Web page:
The hand-beaten aluminium body is approximately 1/10th larger than the original 1954 car, and the design is a re-interpretation of the best lines of the famous Fangio-driven car. In period, the competition department were interested in the dynamics of streamlining but knew little about down-force. Hence, they created perhaps a dozen different streamline bodies in the attempt to get it right. Some were downright ugly. What emerges here from the co-operation between Sommersell and the panel beater Frank Nicholls is a fine blending of good looks and function.
Alongside many design details, the cockpit has its own set of beautiful instruments carefully designed by Phil Lemon which give a superb period feel. There is a chronometric rev counter with tell-tale, oil pressure and water temperature gauges and a low fuel warning light. The steering wheel is a large original period Mercedes-Benz three-spoke cast aluminium piece of sculpture, and the driver climbs into a check-cloth upholstered seat…just like the original.
So what is this car like to drive? As I evolved from ‘an interested journalist’ to a ‘hanger-on’ to now the team test and development driver, it’s been a fascinating trip. First, the car always has a big impact on people seeing it especially for the first time. At the 2011 Classic Motor Show at the NEC, it sat on the M-B Owners Club stand, and had a non-stop line of onlookers, many asking if it was, indeed, the Fangio car.
Sir Stirling Moss, who drove the original Streamliner in the 1955 Italian Grand Prix held in Monza, has inspected the prototype and will drive the Streamliner when a suitable occasion presents itself.
I have now had a chance to drive it at Brooklands…and on the banking…and the Mercedes-Benz World track, but most of our serious testing has been at the Bruntingthorpe Proving Grounds in Leicestershire. This is a large and fast test facility, and also home of Jetstream Motorsport where Matt Walton with Dave Beasley and his team assist in looking after the car and helping with improvements. But in many ways, Bruntingthorpe is a trip into the past, with a large assortment of vintage and modern aircraft scattered about the site.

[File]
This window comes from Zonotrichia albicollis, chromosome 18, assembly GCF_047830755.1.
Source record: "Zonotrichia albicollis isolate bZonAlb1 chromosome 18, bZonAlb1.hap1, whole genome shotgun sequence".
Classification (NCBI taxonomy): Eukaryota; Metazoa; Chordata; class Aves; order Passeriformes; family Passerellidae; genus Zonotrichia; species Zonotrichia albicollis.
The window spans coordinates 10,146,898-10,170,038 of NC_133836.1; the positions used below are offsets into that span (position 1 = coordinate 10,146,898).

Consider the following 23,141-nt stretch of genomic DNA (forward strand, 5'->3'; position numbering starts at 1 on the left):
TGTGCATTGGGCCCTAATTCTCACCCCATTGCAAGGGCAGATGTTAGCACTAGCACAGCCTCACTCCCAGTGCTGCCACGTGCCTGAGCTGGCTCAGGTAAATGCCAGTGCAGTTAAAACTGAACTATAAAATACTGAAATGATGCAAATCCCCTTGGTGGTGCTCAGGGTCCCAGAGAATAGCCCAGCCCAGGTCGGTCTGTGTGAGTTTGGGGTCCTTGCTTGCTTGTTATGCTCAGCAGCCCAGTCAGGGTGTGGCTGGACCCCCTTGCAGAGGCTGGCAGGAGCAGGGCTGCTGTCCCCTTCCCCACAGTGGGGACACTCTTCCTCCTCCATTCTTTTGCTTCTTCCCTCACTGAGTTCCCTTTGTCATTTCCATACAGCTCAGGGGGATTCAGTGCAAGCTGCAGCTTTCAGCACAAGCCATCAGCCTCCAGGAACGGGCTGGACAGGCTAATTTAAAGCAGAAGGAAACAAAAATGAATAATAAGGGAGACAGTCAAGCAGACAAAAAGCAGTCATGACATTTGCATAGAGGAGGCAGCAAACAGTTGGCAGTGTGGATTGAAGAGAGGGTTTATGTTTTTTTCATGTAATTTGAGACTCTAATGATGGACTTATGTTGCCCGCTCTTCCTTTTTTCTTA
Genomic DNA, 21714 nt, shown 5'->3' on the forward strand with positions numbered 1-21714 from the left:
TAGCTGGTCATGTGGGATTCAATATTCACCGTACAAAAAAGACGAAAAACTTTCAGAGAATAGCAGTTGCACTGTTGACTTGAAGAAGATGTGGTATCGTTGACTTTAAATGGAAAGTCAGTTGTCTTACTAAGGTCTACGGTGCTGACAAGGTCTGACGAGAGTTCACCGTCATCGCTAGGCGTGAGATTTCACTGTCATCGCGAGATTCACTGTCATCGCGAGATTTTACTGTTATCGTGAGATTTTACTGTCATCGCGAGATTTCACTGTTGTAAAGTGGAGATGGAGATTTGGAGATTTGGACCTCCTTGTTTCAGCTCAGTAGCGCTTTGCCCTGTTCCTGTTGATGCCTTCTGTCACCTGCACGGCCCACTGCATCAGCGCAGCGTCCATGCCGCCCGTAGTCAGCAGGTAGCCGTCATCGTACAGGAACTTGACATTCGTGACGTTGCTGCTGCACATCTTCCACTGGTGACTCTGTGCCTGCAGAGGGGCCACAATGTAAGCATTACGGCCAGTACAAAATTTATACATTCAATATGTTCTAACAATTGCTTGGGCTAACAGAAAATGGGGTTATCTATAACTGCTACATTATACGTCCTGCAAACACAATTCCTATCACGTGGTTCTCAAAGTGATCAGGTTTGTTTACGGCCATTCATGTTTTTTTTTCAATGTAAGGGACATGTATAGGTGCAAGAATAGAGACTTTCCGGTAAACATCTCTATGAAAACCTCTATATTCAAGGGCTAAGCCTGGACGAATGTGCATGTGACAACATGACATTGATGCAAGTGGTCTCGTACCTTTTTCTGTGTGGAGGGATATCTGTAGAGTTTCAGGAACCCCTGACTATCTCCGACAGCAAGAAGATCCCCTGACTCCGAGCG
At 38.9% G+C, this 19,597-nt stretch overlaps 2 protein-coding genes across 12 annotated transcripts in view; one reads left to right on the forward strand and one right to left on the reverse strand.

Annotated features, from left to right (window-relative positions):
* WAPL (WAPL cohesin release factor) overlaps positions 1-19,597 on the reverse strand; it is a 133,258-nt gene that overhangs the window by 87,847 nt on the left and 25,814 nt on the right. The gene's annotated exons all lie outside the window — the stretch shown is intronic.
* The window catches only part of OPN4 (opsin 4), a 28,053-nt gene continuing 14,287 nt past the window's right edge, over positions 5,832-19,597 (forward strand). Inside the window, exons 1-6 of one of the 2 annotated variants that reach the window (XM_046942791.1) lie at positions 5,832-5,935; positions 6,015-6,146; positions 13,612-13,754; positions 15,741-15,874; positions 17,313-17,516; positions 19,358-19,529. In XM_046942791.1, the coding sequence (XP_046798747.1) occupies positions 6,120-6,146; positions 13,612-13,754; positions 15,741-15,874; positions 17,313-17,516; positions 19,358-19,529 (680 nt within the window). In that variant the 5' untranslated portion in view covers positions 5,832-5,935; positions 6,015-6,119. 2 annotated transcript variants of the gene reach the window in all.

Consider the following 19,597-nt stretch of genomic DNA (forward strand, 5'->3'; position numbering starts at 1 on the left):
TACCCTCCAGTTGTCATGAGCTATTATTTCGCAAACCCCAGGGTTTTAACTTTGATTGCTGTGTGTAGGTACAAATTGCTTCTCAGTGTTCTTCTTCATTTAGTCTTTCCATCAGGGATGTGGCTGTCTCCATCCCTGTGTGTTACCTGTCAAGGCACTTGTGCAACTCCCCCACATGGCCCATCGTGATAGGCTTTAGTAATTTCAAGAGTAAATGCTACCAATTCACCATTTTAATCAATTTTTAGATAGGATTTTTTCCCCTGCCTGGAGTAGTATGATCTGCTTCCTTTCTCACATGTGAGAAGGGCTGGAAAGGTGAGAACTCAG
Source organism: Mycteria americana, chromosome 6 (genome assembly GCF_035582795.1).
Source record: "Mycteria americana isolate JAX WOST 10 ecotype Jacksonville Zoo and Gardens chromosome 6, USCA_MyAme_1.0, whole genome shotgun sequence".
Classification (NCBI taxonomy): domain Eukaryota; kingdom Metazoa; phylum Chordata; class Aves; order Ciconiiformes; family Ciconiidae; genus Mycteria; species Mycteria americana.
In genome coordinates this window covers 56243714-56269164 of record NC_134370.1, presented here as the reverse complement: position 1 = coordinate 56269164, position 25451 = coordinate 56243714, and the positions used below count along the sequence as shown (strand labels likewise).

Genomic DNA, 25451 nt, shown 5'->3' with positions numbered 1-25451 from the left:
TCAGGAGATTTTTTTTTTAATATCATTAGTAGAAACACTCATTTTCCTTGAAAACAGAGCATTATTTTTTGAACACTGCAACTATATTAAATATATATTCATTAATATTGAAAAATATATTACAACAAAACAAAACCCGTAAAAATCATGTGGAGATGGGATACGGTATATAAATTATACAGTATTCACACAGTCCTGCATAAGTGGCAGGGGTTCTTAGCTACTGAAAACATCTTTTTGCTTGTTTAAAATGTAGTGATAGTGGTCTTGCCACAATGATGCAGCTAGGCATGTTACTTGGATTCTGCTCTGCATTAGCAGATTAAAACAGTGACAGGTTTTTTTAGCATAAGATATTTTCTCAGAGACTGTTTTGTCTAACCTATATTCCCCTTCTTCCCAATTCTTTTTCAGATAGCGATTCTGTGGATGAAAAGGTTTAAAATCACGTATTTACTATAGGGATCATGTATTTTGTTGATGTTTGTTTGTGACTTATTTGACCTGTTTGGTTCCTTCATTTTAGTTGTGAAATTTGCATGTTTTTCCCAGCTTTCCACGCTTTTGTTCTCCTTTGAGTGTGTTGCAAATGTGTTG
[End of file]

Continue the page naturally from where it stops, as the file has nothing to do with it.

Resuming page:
The runways are long, and there is a great collection of corners for serious testing.
One of the test sessions was evocatively filmed by the motorsports and rock band photographer and film maker Laurence Baker, who, like me, turned his professional interest into an almost full-time support role for the Streamliner project.
The Streamliner is now producing about 260 bhp so, with a fairly light all-in weight of about 950 kgs, it is pretty quick. I haven’t quite managed the original’s top speed of about 168, but we’re getting there. The five-speed Getrag box is flexible and does a good job handling the impressive torque. What has been amazing, however, is that this is a car that not only looks like it did nearly 60 years ago, but it genuinely feels like a sophisticated period performance machine. It’s capable of four-wheel drifts through medium and fast bends, has sufficient roll to give plenty of feel and can be driven very hard. Yet, it is docile when pottering around, and quite easy to manage at low speeds.
The question arises: is this a road car or a race car? My answer is YES. But that is a bit facetious. The car is now road registered and has an MOT certificate which allows it to be driven in daytime on the road., but an additional lighting system in the development phase. Taking the car up the Jetstream workshop, we have adjusted the shock absorbers, played with the timing, changed tyre pressures and made it go quicker each time. The competition potential is clearly there, and it will be making its competition debut in my slightly shaky hands at the Cholmondeley Pageant of Power in June. There have also been serious enquiries about supplying several cars for a race series in the Mid-East…now that is interesting. And currently sitting at Brackmills is a two-seater Uhlenhaut-Gullwing 300 SLR version progressing towards completion. Even further in the future is a very pretty two-seat version of the Streamliner designed by Phil Lemon that has universal appeal. More on that in time.
Now, it’s back to the future!
[Source: Ed McDonough]